Professionalism & Code of Ethics

Code of Ethics

One of the things separating REALTORS® from other real estate agents is their adherence to the REALTOR® Code of Ethics. This code ensures consumers that, when they are dealing with a REALTOR®, they will be treated fairly and professionally. 

However, every now and then a disagreement comes up between a home buyer/seller and his or her REALTOR®. Most of these differences can be resolved with good communication and understanding between the two parties. But when resolution cannot be found the easy way, the Code of Ethics and the professional standards process provides an outlet for consumers who feel they were treated unfairly by their REALTOR®.

Mandatory Ethics Training

CAAR Bylaws: 

Section 4. New Member Code of Ethics
Applicants for REALTOR® membership and provisional REALTOR® members (where applicable) shall complete an orientation program on the Code of Ethics of not less than two hours and thirty minutes of instructional time. This requirement does not apply to applicants for REALTOR® membership or provisional members who have completed comparable orientation in another association, provided that REALTOR® membership has been continuous, or that any break in membership is for one year or less. Failure to satisfy this requirement within the time-frame established by the Board of Directors will result in denial of the membership application or termination of provisional membership.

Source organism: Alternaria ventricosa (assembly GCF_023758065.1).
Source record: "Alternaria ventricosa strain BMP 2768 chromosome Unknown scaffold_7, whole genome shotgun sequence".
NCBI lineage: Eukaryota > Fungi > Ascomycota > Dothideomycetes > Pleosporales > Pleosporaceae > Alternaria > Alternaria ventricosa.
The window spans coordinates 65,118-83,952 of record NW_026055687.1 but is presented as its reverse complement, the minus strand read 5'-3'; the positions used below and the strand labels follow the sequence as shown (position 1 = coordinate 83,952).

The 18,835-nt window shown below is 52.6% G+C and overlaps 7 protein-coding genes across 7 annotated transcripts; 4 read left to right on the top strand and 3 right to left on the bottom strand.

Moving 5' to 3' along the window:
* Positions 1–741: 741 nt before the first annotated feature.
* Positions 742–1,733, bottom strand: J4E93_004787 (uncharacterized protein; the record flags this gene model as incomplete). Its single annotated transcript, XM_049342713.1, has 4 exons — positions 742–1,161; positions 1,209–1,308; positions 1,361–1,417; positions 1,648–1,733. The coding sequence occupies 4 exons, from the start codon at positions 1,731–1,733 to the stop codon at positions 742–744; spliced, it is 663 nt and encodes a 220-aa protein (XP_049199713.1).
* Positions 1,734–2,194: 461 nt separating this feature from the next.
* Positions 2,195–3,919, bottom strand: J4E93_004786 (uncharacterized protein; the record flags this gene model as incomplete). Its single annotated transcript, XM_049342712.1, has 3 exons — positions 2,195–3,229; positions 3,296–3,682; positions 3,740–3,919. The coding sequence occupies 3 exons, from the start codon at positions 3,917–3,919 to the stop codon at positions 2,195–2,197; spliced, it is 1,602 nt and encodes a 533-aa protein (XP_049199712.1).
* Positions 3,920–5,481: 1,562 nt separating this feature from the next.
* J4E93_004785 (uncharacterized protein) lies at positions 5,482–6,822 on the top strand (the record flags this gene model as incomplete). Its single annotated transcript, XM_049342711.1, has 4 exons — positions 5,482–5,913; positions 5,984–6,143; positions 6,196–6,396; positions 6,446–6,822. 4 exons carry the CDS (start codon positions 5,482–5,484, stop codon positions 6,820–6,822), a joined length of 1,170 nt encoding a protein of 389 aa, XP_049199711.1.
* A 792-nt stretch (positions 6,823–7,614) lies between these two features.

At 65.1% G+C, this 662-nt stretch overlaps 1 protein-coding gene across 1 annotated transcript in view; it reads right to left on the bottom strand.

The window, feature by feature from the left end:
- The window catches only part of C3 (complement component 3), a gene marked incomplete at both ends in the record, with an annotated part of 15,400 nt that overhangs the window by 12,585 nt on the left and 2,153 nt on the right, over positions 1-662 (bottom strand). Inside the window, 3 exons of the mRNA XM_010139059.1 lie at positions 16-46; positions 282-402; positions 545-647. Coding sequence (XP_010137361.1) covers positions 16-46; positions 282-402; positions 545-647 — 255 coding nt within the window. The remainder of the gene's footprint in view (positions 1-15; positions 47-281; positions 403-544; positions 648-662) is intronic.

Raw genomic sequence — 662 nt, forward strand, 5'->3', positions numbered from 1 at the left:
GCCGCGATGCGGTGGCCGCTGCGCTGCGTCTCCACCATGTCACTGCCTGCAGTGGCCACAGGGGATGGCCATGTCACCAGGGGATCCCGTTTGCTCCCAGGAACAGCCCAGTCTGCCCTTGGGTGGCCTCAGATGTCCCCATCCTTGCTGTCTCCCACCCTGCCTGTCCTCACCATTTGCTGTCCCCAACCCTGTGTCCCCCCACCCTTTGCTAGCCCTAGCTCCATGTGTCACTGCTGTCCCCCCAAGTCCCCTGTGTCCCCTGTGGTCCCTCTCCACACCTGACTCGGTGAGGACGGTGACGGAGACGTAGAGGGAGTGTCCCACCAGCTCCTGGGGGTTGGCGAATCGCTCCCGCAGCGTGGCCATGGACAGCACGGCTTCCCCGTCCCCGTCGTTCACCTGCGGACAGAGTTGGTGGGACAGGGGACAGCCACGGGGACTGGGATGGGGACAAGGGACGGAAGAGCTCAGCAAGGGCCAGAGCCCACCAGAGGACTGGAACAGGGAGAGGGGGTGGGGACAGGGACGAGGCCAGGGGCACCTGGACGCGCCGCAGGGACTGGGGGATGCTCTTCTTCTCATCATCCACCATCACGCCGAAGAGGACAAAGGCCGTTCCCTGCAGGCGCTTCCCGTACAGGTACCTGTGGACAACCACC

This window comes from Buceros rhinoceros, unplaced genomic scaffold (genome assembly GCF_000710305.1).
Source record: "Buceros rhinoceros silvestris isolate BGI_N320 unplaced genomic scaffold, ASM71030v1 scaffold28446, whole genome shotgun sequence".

Note: Orientation programs must meet the learning objectives and minimum criteria established from time to time by the National Association of REALTORS® and the Capital Area Association of REALTORS®. (Adopted 1/01). 

Section 5. Continuing Member Code of Ethics Training